Interactive Map Tracks Any Location on Earth to 750 Million Years Ago

interactive web tool shows continental drift through time

By Jonny Lupsha, Wondrium Staff Writer

A web tool can show where your house was before 750 million years of continental drift, Science Alert reported. The interactive tool, called Ancient Earth Globe, makes use of a slider bar to show how Earth’s major plates shifted together and apart since prehistoric times. Drift divides continents.

crack between two tectonic plates
The concept of continental drift explains the shifting of the continents towards and away from each other on the Earth’s surface. Photo By VicPhotoria / Shutterstock

Science Alert recently featured an interactive web tool that helps explain the geological theory of continental drift. “[Earth’s] land masses, once locked together in supercontinents, have cracked and broken and slid away from each other, and repeatedly come together again over the course of our planet’s 4.5-billion-year history,” the article said.

“In a sense, the location of your hometown has therefore done more globetrotting than you have. Thanks to a cool interactive website that’s been doing the rounds recently, you can even explore how much that location has shifted over the course of hundreds of millions of years.”

The interactive web tool, called Ancient Earth Globe, shows the drift of plate tectonics on a sliding scale, with any one location marked—similar to Google Earth or Maps—for perspective. Science Alert said it uses a combination of paleogeographic maps and data from an open-source repository of geoscience data in order to pinpoint where your location would have been on Earth over the last three-quarters of a billion years.

Continental drift makes mountains and separates continents.

Plate Tectonics

According to Britannica, the lithosphere is the “rigid, rocky outer layer of the Earth, consisting of the crust and the solid outermost layer of the upper mantle.” The Earth’s lithosphere is broken into seven large plates and eight smaller plates. The movement of one plate underneath another involves the theory of plate tectonics, which ultimately causes the movement of continents.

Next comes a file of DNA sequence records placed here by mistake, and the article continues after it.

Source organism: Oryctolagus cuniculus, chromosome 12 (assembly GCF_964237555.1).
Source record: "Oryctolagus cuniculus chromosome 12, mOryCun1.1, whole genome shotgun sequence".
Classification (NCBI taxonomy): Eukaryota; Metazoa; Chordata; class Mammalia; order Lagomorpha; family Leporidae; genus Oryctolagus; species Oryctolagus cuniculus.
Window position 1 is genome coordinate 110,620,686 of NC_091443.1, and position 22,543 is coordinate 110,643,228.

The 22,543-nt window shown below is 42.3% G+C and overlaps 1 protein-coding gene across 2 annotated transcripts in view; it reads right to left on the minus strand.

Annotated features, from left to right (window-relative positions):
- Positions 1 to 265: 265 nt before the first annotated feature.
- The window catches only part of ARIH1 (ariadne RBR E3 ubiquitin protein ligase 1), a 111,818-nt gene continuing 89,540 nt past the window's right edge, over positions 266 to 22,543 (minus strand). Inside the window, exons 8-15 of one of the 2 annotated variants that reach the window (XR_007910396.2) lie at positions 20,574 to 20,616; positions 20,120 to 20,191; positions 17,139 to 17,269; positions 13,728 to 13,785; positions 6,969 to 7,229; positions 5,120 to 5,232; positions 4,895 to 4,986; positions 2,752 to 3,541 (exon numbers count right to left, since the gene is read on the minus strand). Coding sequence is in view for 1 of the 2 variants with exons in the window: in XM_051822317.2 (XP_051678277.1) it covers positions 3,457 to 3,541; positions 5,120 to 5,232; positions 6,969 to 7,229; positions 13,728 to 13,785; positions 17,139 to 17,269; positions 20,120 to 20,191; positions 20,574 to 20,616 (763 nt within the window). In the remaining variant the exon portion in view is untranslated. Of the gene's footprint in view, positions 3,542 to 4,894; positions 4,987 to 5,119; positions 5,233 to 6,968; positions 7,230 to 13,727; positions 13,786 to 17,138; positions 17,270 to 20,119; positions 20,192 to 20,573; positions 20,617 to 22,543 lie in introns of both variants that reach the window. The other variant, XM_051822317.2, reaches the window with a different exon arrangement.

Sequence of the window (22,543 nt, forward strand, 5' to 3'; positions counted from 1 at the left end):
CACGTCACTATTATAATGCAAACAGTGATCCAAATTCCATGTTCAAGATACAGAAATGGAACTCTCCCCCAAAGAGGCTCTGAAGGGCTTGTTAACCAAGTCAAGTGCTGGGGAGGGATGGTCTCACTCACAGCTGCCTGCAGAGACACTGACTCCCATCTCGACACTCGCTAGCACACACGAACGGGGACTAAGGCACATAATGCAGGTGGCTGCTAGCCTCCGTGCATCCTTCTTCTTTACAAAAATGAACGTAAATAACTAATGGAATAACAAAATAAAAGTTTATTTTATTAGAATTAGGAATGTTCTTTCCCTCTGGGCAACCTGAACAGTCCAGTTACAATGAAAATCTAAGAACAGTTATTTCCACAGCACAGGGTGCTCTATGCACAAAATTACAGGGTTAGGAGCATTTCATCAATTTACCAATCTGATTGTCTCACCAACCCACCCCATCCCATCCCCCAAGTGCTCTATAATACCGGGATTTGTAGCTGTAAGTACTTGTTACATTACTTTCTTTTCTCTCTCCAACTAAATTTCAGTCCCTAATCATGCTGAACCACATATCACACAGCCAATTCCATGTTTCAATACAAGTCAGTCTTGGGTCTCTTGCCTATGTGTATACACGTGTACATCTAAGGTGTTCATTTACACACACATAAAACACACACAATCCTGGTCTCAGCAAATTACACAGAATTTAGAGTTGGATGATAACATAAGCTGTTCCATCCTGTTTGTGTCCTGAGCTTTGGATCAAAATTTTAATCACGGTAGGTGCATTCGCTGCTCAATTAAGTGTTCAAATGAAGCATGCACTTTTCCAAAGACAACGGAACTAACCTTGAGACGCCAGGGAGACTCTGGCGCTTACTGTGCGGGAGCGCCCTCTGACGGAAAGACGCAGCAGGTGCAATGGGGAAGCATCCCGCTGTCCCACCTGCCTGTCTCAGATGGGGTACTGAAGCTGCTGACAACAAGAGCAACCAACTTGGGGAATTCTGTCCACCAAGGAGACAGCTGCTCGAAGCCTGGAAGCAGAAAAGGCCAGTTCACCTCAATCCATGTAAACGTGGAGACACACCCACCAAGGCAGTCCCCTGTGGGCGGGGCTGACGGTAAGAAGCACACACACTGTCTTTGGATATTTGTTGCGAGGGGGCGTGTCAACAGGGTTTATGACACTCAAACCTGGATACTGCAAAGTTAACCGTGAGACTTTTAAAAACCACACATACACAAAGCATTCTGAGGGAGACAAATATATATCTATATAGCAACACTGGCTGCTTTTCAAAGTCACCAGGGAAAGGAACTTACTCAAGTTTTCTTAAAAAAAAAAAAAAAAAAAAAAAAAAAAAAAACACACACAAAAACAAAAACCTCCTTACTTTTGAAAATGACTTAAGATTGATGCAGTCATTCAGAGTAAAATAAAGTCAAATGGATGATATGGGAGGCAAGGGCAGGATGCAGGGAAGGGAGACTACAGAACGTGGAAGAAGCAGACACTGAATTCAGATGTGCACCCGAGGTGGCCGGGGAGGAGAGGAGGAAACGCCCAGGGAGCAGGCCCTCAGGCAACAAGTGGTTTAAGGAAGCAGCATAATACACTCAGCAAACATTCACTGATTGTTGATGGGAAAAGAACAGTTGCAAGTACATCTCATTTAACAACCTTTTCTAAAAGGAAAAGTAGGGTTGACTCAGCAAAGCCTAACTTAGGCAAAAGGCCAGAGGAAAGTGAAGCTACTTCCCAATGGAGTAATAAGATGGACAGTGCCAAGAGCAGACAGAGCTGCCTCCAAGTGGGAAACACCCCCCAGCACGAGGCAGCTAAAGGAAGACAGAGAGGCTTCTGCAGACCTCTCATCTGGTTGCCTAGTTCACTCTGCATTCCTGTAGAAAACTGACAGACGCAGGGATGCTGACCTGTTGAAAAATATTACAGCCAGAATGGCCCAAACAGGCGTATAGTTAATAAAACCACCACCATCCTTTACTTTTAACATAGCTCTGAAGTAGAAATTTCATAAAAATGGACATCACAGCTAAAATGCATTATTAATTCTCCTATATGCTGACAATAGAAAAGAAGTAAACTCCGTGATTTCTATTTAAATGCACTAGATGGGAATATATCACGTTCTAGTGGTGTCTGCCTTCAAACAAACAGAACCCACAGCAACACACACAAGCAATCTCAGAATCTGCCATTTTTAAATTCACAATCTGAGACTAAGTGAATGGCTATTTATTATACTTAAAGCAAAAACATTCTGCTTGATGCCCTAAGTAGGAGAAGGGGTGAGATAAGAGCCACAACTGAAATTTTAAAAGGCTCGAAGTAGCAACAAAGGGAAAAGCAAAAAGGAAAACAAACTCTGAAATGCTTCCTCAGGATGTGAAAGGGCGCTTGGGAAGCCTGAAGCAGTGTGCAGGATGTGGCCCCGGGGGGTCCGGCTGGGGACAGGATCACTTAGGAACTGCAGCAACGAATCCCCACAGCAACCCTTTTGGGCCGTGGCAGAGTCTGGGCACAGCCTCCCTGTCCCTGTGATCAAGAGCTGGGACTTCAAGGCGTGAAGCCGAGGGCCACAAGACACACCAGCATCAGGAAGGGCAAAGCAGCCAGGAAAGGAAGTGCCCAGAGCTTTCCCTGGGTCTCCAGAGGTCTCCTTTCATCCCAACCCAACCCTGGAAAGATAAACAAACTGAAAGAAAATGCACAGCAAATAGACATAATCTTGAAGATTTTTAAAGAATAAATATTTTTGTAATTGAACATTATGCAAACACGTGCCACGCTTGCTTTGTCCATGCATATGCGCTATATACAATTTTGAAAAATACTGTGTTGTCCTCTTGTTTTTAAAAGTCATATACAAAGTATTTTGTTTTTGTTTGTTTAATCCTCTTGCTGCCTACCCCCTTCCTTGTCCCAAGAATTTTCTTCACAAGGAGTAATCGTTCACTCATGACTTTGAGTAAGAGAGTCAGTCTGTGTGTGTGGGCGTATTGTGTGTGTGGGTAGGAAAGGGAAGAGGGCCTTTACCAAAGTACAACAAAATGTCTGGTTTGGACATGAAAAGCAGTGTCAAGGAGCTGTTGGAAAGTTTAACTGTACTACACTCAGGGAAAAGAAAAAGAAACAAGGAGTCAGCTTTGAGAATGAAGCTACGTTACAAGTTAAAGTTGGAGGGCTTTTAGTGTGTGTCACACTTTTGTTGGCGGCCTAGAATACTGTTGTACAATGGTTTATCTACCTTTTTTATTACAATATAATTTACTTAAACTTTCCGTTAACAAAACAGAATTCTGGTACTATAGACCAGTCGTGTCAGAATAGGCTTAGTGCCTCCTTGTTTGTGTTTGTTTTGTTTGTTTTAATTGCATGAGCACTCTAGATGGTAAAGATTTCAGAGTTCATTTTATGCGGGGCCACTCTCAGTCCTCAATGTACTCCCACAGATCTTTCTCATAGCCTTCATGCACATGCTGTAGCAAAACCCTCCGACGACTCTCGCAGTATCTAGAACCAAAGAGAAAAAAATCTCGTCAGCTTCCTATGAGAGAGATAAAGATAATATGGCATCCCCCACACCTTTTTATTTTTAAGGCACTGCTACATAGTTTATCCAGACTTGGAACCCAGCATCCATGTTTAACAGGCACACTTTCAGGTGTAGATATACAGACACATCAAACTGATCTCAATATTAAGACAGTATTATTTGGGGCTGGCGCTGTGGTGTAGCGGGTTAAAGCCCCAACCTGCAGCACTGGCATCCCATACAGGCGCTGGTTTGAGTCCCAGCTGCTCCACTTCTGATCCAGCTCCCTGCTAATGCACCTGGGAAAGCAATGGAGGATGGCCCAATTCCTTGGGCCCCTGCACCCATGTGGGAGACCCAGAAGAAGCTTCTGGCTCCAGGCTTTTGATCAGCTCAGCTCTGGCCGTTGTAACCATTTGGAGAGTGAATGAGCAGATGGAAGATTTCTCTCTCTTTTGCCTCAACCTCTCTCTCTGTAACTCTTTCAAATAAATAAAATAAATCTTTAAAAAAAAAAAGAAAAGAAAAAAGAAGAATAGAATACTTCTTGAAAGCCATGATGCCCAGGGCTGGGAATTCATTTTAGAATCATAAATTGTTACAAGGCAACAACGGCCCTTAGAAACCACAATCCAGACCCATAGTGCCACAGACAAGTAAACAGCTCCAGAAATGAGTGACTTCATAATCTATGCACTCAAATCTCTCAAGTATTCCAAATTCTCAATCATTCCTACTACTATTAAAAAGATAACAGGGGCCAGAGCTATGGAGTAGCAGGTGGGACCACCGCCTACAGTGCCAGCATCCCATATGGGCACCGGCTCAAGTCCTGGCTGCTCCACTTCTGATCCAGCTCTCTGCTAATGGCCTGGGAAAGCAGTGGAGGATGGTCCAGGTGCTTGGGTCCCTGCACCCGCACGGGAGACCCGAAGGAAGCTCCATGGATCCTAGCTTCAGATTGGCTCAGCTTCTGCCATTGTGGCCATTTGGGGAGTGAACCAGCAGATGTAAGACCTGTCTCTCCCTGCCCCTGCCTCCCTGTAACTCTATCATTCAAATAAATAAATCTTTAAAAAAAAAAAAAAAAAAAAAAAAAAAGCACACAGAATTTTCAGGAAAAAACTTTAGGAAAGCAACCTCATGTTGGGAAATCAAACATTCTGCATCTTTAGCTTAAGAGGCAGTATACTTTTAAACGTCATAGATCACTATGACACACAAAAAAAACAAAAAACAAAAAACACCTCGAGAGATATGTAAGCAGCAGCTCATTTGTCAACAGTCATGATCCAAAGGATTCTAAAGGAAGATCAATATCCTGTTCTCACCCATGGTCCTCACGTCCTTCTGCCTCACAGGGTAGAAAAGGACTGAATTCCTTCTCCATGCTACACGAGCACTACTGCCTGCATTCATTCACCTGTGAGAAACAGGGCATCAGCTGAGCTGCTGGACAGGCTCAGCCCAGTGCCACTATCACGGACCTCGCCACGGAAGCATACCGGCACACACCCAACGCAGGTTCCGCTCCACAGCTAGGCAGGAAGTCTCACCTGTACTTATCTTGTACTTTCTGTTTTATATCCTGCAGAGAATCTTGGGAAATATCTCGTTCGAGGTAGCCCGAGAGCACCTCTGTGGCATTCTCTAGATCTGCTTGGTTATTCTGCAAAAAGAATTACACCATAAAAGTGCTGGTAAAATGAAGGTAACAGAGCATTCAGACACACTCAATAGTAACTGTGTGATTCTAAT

For a land mass like a supercontinent to break apart, forces of tension rise up from underneath it, from hot spots called convection cells in the Earth’s mantle. The effect is similar to a pan of brownies rising in the middle and cracking. How does this process of intense pressure begin?

“Tensional forces are going to be generated within the crust, within the entire lithosphere, and the [tectonic plate] is going to break,” said Dr. John J. Renton, Professor of Geology at West Virginia University. “What you’re going to see from the very beginning are cracks starting to form from the bottom of the lithosphere, working their way toward the surface. Once they get to the surface, they’re going to line up; and so on the surface, what you’re going to see is a series of cracks opening up under tension.”

Dr. Renton said that as the cracks in the lithosphere open up, the tensional forces that pull the crust apart is called rifting. The location of the rifting is called a rift zone. Magma begins to flow deep underneath the rift zone, rising to the surface and becoming lava. The tensions under the surface can produce a phenomenon called a fire fountain, which involves a volcanic eruption of magma and leftover gases spitting molten rock up to 2,000 feet into the air.

“As the volcanic activity erupts into the air, the magma breaks into little pieces that solidify on the way down. Those little pieces then become what we call cinders,” Dr. Renton said. “The cinders accumulate around the point where all this activity is coming out, into what we call a cinder cone. So the point is that this zone, now, this rift zone, is volcanically active.”

A volcanically active rift zone is the perfect setting for continental plates to break apart.

Edited by Angela Shoemaker, Wondrium Daily

Dr. John J. Renton contributed to this article. Dr. Renton is Professor of Geology at West Virginia University where he has been teaching for more than 40 years. He earned his bachelor’s degree in Chemistry from Waynesburg College and went on to earn his master’s degree and PhD in Geology from West Virginia University.